It was then that I realized I was skilled at public speaking and how valuable it could be to my career. I am drawn to speaking because to speak is to learn. I need to understand who my audience is and what would resonate with them.  I have to have a stronghold of the subject matter but also be ready to address questions. Every time I have had an opportunity to speak, I learn and am exposed to new ideas from my audience. I now understand the power of quotes and how meaningful speeches can be. Words, ideas, and perspectives have a profound impact on how people see themselves or think about tackling a problem. It's fascinating to me that I can have such an impact. 

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This answer made me smile widely as whenever you approach Kim with an asset or even a write-up, her first question is, Who is the audience? It also reminded me of this quote: Storytelling offers the opportunity to talk with your audience, not at them by Laura Holloway

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7. It is interesting how each of these spaces you work in, has a big aspect of storytelling. If I were to ask you to pause for a minute and reflect: when you first started Kids Swag, when you first started your public speaking, and when you started in the AI space as a PMM - how did you approach crafting your stories? Also, what are your thoughts on each of these influencing your storytelling in the other space?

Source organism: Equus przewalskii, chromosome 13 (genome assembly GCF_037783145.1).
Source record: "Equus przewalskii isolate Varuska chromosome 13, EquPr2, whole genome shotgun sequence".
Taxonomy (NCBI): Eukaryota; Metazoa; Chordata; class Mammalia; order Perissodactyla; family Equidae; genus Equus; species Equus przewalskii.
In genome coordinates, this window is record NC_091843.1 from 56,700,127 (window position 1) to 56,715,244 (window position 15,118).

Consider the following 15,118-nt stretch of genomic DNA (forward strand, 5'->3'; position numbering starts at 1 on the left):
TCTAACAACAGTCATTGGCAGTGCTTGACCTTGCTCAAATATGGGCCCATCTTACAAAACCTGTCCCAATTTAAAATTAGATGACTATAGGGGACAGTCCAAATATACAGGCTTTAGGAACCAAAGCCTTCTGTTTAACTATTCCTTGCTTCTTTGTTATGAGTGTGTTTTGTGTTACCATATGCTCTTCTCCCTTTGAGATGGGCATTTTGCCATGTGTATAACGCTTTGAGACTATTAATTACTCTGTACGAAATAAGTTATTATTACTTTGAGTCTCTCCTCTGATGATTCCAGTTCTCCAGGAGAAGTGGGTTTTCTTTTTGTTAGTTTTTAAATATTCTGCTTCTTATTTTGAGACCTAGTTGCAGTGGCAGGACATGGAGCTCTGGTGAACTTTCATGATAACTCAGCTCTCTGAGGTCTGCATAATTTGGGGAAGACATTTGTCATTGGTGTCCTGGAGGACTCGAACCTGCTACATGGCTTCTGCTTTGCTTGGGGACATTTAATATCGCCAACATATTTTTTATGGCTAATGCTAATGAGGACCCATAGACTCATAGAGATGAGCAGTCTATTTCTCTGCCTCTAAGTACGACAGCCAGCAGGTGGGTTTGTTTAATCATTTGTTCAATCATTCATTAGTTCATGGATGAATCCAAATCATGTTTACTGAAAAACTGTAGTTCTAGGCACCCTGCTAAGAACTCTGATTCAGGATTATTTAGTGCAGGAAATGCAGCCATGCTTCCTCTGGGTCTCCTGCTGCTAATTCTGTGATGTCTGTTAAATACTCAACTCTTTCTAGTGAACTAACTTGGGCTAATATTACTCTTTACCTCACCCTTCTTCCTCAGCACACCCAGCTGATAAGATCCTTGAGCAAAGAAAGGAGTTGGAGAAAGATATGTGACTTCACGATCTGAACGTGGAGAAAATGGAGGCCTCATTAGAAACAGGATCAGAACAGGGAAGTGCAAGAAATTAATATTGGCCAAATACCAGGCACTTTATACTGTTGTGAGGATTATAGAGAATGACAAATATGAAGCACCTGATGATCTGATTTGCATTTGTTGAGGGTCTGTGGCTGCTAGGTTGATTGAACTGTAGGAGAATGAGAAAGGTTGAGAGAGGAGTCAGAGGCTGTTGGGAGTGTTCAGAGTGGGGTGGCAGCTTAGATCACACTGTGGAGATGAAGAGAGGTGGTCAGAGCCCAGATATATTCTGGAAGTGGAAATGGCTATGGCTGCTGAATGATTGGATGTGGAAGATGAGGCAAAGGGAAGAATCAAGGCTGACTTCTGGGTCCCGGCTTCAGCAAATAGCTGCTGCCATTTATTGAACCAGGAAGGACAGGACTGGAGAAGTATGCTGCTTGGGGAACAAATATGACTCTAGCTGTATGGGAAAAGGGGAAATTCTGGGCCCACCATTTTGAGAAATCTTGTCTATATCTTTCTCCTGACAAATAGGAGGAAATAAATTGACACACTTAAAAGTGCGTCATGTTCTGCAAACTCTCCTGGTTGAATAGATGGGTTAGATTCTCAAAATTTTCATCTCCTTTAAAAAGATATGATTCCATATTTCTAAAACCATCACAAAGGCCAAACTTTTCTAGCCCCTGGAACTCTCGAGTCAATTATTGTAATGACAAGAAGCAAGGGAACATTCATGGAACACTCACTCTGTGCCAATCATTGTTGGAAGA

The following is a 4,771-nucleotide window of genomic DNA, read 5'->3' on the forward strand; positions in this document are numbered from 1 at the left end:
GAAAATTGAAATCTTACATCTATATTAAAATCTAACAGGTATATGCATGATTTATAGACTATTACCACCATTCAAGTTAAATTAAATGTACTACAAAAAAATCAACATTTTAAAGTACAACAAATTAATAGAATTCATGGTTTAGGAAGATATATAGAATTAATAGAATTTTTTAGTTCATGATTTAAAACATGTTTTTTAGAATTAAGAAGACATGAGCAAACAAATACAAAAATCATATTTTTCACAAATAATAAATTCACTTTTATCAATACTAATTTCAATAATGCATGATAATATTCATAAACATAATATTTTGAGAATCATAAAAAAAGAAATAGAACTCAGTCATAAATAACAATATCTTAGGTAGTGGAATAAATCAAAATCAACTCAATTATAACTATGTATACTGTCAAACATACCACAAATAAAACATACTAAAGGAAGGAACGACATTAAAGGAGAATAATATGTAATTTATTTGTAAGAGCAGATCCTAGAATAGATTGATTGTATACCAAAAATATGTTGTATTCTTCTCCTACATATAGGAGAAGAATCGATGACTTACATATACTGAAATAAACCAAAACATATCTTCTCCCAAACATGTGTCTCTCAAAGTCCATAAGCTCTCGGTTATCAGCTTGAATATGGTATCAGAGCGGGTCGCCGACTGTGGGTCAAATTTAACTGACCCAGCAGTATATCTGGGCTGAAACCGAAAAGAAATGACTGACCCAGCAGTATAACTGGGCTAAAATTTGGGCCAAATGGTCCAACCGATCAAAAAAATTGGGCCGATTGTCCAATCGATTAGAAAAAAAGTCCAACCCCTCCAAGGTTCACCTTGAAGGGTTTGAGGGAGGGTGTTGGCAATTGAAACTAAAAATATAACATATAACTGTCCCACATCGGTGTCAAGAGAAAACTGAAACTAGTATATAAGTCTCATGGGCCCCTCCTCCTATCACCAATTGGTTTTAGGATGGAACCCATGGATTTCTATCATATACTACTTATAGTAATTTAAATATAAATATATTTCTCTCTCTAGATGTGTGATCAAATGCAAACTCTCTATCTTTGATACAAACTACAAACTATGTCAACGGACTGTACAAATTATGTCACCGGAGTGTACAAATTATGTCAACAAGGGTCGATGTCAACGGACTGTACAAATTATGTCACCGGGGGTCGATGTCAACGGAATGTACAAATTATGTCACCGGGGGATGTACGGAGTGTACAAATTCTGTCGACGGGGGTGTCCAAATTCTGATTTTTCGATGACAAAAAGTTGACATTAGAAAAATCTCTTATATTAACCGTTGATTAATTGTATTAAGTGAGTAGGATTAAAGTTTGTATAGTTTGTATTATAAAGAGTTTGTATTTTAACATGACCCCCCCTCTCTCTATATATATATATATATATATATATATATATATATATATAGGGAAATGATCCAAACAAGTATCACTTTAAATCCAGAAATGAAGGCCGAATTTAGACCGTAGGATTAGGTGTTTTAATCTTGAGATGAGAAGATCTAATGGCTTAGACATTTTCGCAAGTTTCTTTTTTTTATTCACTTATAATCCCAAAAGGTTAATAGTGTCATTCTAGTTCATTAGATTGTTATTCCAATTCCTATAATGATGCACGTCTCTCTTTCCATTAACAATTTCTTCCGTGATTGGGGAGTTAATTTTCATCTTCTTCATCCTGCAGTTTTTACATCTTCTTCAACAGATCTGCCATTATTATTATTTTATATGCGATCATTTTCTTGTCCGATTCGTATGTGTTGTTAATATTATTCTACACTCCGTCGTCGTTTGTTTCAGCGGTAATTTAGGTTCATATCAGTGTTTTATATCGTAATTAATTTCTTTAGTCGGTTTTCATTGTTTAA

Regardless of what the space is, you always need a good narrative that appeals to people’s emotions. Every good story resonates with its viewers/audience and appeals to something they feel strongly about. It builds context, draws them in, and makes them feel a multitude of emotions. I watch a  lot of movies and cartoons, and they have helped me hone my storytelling.


I have always started by knowing my audience and what appeals/would appeal to them. When I don’t know either my audience or what moves them well enough, I stick to universal themes or societal truths, leaning to the Bible for that. For example, treat everyone how you would like to be treated. We all have the desire to be the main character in our story and there is usually some “evil”, an obstacle that you’re trying to overcome. Universal obstacles include feeling like you’re not enough, people don’t understand you, and/or feeling overlooked. You want to learn, be championed, seen. I appeal to that, I empathize with that because I too feel that way. In reflecting on these themes I craft my story. 


For example, in the case of a B2B audience, their strongest feeling is something that is connected to their job, either helping them do it better or aiding their progress. The story has to echo their current reality and also show that I understand their pains. So, I typically start with a personal anecdote or story around the Contact Centre space where there is already so much happening, and AI and Automation are buzzwords but feel like a complex unknown entity.